An interesting question from a respondent at George Mason University in Fairfax, Va (DC area) about “news & music management” at AFN in Europe.
At AFN Network headquarters in Frankfurt (where the news for all the stations emanated we had the regular wire services AP or UPI plus the Stars and Stripes wire. I can’t recall any specific incident where an officer ripped off some wire copy and censored it...but there may have been... but only at times of crises over Berlin or an Eastern block protest. i.e. censorship was not prevalent at AFN.
Except in music. Armed Forces Radio didn’t know what to do about Elvis! Not just Elvis but how to handle the American movement to rock & roll.
When I left AFN to go back to the states in April 1956...we hadn’t received nor played an Elvis Presley record! I’ve just checked my 1956 Billboard listing and he had no less than FOUR of the top fifteen records that year...including “Love Me Tender”...surely an example of soft rock that should have been acceptable even to the “oldies” in management positions at AFRTS!
Also...as I was leaving Germany, Elvis himself was heading over to fulfill his two years there. I think that may have changed the brass’s attitude on his music.
Another note of interest...at AFN the first couple of weeks after arriving were spent getting cleared for a“top secret”...but they never told us why. My friend and compatriot Nick Clooney told me after he had rotated back to the states that AFN actually set off the Europe forces alerts. A special news story or public service announcement was slipped into the 6AM or 7AM newscast and when that was heard bells would go off and the alert was on!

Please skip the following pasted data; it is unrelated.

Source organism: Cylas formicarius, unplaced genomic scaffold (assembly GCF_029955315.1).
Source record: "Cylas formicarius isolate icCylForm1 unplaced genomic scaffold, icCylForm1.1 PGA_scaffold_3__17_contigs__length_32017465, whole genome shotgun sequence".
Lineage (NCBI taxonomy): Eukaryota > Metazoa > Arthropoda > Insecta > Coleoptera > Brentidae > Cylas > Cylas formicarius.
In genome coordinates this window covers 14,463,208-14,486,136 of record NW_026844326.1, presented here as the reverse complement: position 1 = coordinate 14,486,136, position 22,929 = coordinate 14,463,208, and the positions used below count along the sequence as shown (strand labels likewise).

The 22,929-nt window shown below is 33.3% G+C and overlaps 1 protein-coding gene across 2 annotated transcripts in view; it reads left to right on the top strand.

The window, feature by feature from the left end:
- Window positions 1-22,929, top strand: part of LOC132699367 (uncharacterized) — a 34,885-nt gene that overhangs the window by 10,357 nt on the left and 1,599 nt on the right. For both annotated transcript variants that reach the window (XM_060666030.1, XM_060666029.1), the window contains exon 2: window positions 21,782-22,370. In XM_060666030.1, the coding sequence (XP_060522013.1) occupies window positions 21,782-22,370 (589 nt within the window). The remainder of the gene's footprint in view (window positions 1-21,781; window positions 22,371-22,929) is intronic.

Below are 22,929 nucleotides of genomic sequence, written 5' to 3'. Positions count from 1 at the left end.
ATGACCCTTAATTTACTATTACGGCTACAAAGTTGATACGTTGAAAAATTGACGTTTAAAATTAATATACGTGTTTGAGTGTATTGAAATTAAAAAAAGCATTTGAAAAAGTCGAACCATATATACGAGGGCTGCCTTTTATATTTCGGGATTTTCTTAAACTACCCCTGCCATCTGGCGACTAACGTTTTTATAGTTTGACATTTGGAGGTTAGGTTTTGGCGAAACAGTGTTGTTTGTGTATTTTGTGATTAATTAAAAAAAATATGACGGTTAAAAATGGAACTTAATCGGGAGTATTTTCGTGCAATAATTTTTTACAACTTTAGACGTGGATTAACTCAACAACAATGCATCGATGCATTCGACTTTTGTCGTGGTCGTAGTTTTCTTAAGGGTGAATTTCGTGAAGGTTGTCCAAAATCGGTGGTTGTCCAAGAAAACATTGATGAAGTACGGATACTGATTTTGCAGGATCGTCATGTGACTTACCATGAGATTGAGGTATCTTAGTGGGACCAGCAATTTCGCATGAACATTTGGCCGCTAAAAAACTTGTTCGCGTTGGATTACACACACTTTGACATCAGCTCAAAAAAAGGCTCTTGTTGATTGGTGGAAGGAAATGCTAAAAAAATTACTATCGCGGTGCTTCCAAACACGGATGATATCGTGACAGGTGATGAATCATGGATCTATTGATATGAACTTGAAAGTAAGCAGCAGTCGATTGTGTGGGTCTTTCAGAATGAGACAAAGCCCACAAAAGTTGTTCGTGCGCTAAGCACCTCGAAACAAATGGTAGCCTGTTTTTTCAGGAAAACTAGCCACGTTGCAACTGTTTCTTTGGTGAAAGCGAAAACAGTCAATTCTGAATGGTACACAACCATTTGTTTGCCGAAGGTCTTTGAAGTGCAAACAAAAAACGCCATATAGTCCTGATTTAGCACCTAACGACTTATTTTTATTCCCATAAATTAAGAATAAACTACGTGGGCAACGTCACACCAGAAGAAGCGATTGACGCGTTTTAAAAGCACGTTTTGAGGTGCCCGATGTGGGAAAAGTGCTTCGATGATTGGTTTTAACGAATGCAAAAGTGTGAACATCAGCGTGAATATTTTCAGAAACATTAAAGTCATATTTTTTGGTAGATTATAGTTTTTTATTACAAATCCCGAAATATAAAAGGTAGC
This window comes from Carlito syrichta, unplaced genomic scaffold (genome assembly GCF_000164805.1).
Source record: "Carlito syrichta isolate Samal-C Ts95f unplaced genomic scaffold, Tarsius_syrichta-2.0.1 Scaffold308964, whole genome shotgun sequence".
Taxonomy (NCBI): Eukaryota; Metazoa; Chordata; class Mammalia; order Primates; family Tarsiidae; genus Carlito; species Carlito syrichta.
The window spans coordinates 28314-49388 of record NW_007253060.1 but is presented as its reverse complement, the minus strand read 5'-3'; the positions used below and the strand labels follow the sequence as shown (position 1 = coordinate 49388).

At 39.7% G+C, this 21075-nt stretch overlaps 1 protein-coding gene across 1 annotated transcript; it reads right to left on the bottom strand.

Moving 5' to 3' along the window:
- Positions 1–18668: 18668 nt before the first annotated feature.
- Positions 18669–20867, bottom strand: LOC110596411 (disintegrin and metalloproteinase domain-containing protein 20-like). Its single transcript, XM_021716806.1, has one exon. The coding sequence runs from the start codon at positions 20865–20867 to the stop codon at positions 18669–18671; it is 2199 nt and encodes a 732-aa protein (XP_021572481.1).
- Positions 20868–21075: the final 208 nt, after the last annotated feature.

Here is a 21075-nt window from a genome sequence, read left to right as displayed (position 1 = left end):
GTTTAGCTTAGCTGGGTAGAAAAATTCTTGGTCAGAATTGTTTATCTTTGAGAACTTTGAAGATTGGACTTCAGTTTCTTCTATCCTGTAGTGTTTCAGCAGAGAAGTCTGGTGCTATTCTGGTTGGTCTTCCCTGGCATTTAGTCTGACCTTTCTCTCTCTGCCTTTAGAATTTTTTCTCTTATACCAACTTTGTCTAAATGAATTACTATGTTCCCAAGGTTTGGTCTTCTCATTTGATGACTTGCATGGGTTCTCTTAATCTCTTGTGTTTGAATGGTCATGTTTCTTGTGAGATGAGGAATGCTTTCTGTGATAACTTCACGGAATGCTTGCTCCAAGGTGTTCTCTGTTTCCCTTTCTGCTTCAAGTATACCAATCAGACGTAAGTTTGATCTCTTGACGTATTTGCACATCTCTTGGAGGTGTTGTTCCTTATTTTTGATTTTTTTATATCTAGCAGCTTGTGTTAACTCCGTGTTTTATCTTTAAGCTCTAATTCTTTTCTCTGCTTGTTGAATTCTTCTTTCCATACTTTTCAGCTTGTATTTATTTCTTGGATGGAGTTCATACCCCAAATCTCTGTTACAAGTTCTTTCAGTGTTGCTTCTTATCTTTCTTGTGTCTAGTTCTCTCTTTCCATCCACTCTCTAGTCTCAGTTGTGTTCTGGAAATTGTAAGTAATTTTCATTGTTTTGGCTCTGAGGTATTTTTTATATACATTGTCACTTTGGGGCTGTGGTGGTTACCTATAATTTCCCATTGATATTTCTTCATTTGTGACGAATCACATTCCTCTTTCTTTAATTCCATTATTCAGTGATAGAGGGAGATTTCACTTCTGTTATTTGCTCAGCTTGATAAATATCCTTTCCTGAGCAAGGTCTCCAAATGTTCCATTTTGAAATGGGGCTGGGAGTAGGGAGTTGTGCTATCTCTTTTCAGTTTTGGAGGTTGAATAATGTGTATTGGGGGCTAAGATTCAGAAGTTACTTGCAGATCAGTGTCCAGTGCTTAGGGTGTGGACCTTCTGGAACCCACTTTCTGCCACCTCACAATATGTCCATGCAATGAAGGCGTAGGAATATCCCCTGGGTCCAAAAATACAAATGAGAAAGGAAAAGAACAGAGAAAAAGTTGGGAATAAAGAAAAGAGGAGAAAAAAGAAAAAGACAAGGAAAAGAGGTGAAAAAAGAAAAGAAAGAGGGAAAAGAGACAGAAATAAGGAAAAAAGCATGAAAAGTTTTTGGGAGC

My duty on alerts was to drive the huge 18 wheeler remote studio truck out into the nearby woods. We never fired it up...but just sat around until the alert was done. But it was interesting that AFN had that capability to continue broadcasting during a crises.
Don’t think you can confirm this story...but I was down near the border for a few weeks (before AFN) driving a couple of West Point Captains in a jeep and they or someone told me that once...a battalion commander mistakenly marched his U.S. troops across the Czech border and several miles into Czechoslovakia before he discovered (to his horror) his mistake. They got back across the border and nobody including the Washington Post ever found out about it!
There were signs all over the American sector asking us to report the Allied Army jeeps if we saw them. In these jeeps would be military reps of each country, U.S. Russia, France etc and they were allowed to drive around making their presence known. I don’t think they actually had any task...other than to been seen as a kind of symbol of the freedom of travel each allied nation gave to other members.
At AFN Frankfurt we had German civilian empolyees. One was a man who had been in the German Air Force and had taken part in the bombing of London! Two things here...he was an excellent staffer knowledgeable and friendly and even joked at times about the bombings...and isn’t it impressive that forgiveness moves fast after the war. Ten or twelve years earlier he was saluting Hitler and Goering!